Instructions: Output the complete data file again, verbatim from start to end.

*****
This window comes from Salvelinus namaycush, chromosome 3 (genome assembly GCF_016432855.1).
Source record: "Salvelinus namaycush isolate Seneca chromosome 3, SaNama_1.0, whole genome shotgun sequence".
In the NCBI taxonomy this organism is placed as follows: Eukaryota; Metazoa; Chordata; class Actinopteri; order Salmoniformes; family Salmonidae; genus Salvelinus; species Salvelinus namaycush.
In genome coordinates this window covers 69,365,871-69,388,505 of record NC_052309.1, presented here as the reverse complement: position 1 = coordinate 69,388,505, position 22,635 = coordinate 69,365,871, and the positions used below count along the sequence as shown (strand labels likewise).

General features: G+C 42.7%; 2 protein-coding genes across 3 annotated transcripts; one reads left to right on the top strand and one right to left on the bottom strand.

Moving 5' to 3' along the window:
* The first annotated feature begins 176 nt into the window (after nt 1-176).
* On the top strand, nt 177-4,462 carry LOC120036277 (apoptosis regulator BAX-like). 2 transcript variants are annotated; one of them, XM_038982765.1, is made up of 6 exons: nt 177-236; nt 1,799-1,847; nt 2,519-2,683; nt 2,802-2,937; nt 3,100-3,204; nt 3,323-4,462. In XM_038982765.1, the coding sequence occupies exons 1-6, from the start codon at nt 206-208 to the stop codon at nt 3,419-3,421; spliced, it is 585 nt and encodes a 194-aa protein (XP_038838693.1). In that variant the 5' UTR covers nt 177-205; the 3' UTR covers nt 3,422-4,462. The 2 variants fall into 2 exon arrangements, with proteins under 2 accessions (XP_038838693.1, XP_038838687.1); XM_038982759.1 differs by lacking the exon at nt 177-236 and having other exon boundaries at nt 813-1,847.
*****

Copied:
This window comes from Salvelinus namaycush, chromosome 3 (genome assembly GCF_016432855.1).
Source record: "Salvelinus namaycush isolate Seneca chromosome 3, SaNama_1.0, whole genome shotgun sequence".
In the NCBI taxonomy this organism is placed as follows: Eukaryota; Metazoa; Chordata; class Actinopteri; order Salmoniformes; family Salmonidae; genus Salvelinus; species Salvelinus namaycush.
In genome coordinates this window covers 69,365,871-69,388,505 of record NC_052309.1, presented here as the reverse complement: position 1 = coordinate 69,388,505, position 22,635 = coordinate 69,365,871, and the positions used below count along the sequence as shown (strand labels likewise).

General features: G+C 42.7%; 2 protein-coding genes across 3 annotated transcripts; one reads left to right on the top strand and one right to left on the bottom strand.

Moving 5' to 3' along the window:
* The first annotated feature begins 176 nt into the window (after nt 1-176).
* On the top strand, nt 177-4,462 carry LOC120036277 (apoptosis regulator BAX-like). 2 transcript variants are annotated; one of them, XM_038982765.1, is made up of 6 exons: nt 177-236; nt 1,799-1,847; nt 2,519-2,683; nt 2,802-2,937; nt 3,100-3,204; nt 3,323-4,462. In XM_038982765.1, the coding sequence occupies exons 1-6, from the start codon at nt 206-208 to the stop codon at nt 3,419-3,421; spliced, it is 585 nt and encodes a 194-aa protein (XP_038838693.1). In that variant the 5' UTR covers nt 177-205; the 3' UTR covers nt 3,422-4,462. The 2 variants fall into 2 exon arrangements, with proteins under 2 accessions (XP_038838693.1, XP_038838687.1); XM_038982759.1 differs by lacking the exon at nt 177-236 and having other exon boundaries at nt 813-1,847.